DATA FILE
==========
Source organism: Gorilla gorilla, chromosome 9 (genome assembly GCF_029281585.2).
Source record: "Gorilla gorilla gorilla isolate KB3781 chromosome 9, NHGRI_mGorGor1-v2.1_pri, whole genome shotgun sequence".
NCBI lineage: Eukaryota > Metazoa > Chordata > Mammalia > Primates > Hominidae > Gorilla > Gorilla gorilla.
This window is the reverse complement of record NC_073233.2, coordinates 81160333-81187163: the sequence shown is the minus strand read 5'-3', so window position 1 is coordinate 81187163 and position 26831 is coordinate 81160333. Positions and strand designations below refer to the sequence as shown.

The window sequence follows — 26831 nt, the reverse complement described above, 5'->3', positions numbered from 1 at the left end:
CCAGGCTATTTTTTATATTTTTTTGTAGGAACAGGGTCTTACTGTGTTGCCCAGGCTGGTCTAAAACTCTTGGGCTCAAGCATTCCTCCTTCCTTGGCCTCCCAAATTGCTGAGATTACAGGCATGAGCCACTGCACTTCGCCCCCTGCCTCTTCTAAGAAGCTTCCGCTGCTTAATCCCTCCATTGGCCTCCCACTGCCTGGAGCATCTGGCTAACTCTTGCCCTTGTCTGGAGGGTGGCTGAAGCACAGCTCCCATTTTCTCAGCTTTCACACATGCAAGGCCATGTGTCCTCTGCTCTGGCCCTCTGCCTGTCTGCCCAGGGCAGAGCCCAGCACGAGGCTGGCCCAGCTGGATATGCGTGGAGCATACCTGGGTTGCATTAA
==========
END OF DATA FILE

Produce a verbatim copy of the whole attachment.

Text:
Source organism: Gorilla gorilla, chromosome 9 (genome assembly GCF_029281585.2).
Source record: "Gorilla gorilla gorilla isolate KB3781 chromosome 9, NHGRI_mGorGor1-v2.1_pri, whole genome shotgun sequence".
NCBI lineage: Eukaryota > Metazoa > Chordata > Mammalia > Primates > Hominidae > Gorilla > Gorilla gorilla.
This window is the reverse complement of record NC_073233.2, coordinates 81160333-81187163: the sequence shown is the minus strand read 5'-3', so window position 1 is coordinate 81187163 and position 26831 is coordinate 81160333. Positions and strand designations below refer to the sequence as shown.

The window sequence follows — 26831 nt, the reverse complement described above, 5'->3', positions numbered from 1 at the left end:
CCAGGCTATTTTTTATATTTTTTTGTAGGAACAGGGTCTTACTGTGTTGCCCAGGCTGGTCTAAAACTCTTGGGCTCAAGCATTCCTCCTTCCTTGGCCTCCCAAATTGCTGAGATTACAGGCATGAGCCACTGCACTTCGCCCCCTGCCTCTTCTAAGAAGCTTCCGCTGCTTAATCCCTCCATTGGCCTCCCACTGCCTGGAGCATCTGGCTAACTCTTGCCCTTGTCTGGAGGGTGGCTGAAGCACAGCTCCCATTTTCTCAGCTTTCACACATGCAAGGCCATGTGTCCTCTGCTCTGGCCCTCTGCCTGTCTGCCCAGGGCAGAGCCCAGCACGAGGCTGGCCCAGCTGGATATGCGTGGAGCATACCTGGGTTGCATTAA